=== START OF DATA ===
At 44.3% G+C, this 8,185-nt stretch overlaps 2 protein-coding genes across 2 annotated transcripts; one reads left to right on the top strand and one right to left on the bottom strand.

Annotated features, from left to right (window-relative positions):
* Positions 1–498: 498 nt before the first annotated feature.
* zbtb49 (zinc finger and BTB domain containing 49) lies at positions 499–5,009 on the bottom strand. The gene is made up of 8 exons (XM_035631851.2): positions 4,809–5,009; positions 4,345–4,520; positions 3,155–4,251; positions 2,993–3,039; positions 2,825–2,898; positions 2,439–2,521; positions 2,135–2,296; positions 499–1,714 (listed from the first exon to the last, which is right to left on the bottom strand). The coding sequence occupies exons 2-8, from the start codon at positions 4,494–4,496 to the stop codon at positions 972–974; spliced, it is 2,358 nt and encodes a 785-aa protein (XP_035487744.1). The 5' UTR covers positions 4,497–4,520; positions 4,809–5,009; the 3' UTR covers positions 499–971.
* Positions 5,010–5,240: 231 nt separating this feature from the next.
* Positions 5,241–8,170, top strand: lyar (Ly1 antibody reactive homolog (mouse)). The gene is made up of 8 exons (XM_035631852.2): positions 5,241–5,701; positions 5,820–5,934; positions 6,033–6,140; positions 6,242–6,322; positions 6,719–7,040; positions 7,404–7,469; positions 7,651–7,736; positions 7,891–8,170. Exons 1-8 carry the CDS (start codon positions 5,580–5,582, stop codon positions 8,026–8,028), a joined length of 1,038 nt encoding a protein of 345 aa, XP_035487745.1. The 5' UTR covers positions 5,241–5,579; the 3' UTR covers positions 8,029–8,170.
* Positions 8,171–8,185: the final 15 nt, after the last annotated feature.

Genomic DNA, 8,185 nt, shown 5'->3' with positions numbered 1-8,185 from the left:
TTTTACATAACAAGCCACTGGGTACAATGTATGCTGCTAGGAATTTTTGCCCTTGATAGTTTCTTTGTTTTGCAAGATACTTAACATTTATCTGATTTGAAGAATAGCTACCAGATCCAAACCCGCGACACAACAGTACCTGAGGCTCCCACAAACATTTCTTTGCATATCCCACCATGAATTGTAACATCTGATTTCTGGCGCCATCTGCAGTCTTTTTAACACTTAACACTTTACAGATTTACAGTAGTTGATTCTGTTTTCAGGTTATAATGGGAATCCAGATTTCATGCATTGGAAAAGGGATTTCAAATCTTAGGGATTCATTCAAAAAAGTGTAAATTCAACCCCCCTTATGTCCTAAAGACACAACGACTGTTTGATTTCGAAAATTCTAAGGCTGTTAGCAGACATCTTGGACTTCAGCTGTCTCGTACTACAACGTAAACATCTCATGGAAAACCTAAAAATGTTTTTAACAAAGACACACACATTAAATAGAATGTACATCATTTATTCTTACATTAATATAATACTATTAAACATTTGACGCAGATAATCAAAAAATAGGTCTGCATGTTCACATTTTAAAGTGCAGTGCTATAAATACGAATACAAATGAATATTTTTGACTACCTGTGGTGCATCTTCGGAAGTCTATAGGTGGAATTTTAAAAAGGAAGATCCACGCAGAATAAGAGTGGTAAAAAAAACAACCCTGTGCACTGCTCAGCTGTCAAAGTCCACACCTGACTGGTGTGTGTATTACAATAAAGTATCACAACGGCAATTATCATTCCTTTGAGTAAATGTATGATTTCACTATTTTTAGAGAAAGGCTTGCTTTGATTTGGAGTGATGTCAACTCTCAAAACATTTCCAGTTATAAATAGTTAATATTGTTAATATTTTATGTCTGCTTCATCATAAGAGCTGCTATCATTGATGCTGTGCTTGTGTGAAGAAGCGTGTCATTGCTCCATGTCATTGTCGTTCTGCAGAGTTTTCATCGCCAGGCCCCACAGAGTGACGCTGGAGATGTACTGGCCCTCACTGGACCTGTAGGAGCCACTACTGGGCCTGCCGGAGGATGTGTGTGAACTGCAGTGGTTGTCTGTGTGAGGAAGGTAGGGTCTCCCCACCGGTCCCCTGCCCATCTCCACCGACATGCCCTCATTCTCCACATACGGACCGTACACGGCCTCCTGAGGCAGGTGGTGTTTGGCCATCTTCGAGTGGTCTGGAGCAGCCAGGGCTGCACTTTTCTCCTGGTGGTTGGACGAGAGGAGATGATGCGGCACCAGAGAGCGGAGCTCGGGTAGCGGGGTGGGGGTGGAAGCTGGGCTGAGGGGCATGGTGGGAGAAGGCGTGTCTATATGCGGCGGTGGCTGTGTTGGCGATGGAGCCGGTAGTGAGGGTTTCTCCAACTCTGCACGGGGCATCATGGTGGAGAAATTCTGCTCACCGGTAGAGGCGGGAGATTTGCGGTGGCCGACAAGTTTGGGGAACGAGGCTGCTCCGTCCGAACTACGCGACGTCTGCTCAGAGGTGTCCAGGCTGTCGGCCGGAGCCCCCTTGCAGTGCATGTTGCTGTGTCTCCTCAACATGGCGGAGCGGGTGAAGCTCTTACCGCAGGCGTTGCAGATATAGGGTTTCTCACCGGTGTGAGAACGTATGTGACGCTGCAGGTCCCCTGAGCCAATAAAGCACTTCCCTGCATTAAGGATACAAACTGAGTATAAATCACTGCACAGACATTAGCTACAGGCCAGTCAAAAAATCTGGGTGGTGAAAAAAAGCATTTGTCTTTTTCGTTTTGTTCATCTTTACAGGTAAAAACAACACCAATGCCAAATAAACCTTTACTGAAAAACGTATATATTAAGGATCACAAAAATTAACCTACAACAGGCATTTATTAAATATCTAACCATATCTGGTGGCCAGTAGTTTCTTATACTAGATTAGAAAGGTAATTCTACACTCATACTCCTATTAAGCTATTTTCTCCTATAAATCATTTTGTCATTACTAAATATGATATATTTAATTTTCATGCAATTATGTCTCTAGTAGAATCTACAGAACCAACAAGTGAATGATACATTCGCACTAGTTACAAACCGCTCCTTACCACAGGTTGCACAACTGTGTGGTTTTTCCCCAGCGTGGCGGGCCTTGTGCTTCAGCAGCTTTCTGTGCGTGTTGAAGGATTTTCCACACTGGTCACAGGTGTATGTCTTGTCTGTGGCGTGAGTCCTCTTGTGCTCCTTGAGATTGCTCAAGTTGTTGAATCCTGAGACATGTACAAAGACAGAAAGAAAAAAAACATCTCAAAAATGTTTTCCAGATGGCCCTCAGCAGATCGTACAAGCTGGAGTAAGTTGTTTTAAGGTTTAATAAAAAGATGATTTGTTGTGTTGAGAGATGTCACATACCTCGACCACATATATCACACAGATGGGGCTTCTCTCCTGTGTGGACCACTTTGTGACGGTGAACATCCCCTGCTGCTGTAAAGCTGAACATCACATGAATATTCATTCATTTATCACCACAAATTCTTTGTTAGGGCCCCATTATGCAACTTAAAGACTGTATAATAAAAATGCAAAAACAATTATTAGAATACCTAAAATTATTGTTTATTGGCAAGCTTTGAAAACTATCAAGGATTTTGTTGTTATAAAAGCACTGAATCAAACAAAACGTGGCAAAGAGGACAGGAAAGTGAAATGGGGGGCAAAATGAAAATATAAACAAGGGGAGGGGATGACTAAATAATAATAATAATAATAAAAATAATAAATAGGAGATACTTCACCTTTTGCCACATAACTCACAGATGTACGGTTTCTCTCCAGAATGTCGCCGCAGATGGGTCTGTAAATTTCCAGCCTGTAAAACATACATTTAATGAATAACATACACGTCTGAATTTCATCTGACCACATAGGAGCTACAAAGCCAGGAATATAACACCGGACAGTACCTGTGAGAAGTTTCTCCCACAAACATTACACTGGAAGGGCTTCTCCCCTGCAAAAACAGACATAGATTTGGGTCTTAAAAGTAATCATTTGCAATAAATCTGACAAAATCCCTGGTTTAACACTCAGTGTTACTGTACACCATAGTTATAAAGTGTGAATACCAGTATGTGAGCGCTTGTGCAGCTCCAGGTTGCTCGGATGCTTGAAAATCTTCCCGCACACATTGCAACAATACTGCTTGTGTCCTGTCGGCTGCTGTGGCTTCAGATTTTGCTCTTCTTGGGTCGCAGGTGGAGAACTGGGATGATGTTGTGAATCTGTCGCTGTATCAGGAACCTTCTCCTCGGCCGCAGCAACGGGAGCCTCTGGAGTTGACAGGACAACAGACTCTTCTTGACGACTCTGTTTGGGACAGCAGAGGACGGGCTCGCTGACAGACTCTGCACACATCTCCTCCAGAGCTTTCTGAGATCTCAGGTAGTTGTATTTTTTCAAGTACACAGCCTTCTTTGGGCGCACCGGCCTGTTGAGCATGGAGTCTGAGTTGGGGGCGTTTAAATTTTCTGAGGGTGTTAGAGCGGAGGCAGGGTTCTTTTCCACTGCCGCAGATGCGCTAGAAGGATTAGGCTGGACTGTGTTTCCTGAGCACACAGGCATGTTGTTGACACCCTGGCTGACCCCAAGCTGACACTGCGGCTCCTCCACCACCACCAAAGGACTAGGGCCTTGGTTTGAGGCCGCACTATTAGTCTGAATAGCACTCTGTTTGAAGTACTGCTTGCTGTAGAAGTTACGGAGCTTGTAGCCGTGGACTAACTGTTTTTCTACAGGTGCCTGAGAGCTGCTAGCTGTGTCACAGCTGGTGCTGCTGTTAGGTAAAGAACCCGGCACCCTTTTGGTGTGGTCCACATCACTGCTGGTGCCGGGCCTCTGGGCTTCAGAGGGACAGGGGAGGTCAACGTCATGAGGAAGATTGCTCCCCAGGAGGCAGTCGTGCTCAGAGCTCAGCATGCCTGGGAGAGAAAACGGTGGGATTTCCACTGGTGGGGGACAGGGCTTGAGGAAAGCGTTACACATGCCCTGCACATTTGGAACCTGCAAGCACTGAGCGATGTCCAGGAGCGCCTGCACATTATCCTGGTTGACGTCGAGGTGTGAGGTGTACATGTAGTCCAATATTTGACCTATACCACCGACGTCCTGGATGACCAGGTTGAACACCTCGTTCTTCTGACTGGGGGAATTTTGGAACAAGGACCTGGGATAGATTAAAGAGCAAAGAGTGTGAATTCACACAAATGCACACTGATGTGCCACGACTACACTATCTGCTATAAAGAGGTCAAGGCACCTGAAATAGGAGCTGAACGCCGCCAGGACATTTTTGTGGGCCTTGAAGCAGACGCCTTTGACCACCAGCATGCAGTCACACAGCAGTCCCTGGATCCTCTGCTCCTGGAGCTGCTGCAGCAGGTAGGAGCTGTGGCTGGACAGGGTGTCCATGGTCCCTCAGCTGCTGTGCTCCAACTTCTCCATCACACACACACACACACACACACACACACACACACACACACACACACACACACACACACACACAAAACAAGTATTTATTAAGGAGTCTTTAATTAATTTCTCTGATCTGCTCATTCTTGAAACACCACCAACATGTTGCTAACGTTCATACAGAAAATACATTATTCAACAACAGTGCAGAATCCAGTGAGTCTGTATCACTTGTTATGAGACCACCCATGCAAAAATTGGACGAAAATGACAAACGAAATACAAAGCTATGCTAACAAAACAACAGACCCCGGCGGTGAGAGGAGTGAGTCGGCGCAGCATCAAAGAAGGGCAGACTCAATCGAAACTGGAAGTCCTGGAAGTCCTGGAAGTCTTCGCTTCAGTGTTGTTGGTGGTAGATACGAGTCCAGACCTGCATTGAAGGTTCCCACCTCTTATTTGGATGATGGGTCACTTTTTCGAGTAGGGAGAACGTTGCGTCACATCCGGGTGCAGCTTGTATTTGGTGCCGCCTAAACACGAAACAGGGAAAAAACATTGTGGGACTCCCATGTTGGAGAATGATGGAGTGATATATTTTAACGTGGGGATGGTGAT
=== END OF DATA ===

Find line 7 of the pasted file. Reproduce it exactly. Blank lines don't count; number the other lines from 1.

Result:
* Positions 8,171–8,185: the final 15 nt, after the last annotated feature.